An investor friend of mine called recently to ask if I could recommend some competent property managers in our area. Fortunately I knew of several so I gave him the names plus the pros and cons of each one (my way of being helpful and objective).
In the course of our conversation he told me that mid-range houses were being snapped up by income-oriented investors the same day they were put on the market for sale. His agent told him that rogue speculators and investment syndicates (similar to Real Estate Investment Trusts) were on the prowl.
The modus operandi and objective of these investors involves using government and Federal Reserve incentives and very low interest rates to buy houses, fix them up and rent them out. Then in time, as the property develops a rental history with positive cash flow, they’ll put them back on the market with the hope of selling them for a profit, using the money to search for more houses.
My colleague Lou Basenese, the Chief Investment Strategist at “Wall Street Daily” had 3 more reasons that speak to the ongoing recovery in the housing market, especially the houses that can be purchased and used as rentals.
He called the first big driver “Affordability”: He wrote, “Mortgage rates haven’t been this low ever. Median home prices are back to late 1970s levels. And that’s driven the mortgage-to-rent ratio down to a record low (under 0.70). In other words, there’s never been a more affordable time to buy a house. And a gradually improving labor market promises to encourage more and more Americans to take advantage of the once-in-a-lifetime bargains. Especially since banks are bound to start loosening their overly tight borrowing requirements, in the words of Fed Chairman Ben Bernanke. Sounds like a direct order to me.”
I agree with Lou that the Fed has given lenders a virtual mandate to start lending. I just refinanced my house for 10 years at 2.99%. The second reason he gave for the boom in mid-range housing sales is demand and under-investment. In Lou’s words, “While the number of households has increased by over one million in the last year, housing starts were actually the lowest in 52 years in 2008, 2009, 2010 and 2011.”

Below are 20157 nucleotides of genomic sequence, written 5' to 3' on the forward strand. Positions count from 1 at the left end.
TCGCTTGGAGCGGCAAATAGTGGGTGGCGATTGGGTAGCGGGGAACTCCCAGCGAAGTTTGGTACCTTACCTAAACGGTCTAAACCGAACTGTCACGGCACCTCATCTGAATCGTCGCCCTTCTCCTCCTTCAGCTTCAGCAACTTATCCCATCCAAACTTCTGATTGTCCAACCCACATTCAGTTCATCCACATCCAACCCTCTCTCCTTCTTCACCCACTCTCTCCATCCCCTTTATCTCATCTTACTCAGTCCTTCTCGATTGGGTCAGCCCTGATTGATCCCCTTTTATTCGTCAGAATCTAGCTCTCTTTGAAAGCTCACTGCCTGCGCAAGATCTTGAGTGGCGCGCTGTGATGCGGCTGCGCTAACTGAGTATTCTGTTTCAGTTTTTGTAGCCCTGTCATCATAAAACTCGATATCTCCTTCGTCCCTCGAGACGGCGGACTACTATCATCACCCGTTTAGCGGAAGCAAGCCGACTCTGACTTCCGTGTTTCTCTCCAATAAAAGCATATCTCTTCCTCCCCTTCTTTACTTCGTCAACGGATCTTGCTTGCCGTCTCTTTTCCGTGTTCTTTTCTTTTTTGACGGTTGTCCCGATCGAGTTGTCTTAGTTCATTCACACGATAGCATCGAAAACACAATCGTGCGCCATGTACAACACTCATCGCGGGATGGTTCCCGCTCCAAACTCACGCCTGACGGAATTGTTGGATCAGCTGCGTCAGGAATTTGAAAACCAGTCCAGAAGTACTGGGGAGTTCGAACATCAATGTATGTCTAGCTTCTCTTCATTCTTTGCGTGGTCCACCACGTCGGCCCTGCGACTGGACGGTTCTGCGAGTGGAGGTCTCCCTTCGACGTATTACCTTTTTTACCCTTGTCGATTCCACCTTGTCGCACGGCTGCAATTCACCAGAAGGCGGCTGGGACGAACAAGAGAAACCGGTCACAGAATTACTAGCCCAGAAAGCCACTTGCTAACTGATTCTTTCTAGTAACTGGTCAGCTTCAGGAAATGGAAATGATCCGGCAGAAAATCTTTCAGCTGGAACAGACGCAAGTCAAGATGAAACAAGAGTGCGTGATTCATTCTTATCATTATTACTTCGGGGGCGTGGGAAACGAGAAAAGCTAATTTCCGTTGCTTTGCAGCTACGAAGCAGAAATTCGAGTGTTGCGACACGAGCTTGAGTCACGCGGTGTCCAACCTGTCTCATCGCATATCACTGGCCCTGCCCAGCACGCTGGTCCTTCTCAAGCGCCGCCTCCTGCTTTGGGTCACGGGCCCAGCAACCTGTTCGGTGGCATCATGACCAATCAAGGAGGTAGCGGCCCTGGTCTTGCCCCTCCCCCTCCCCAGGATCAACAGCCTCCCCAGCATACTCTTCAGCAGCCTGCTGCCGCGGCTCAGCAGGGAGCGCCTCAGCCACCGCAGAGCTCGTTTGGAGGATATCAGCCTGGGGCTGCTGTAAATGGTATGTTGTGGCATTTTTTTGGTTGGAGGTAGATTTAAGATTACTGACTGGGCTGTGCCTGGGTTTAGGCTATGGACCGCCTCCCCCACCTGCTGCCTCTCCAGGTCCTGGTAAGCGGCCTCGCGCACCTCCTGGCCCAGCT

In a number of regions in the country there’s a growing shortage of affordable rental houses. As I’ve stated in past articles, there are more couples and families who can’t qualify to buy a house than ever. They are the new wave of renters who will be the property managers’ new residents.
The last reason Lou offered as well as a colorful chart, has to do with “Momentum”. This is a powerful notion worth understanding. “Real estate tracker Zillow (Z) reported that prices bottomed out for 71% of U.S. housing markets by the end of the third quarter 2012. Many markets are now witnessing price increases. And the one thing I know about rising prices? They encourage even more increases. Or as Joshua Steiner and Robert Belsky of Hedgeye put it, “Housing is highly auto-correlated. Strength in prices will feed back into strengthening demand, which will further reinforce prices.” “The good news is, even after the latest price increases, we’re still nowhere near the peak levels. So there’s still plenty of room for even more price momentum to take hold [see the chart below].”
The housing market is definitely recovering. The statistics and anecdotal evidence is mounting. Let your clients and owners know and ask them if they’d like to increase the number of units they own as well as their net income. The answer will probably be yes, so get ready to offer them solutions.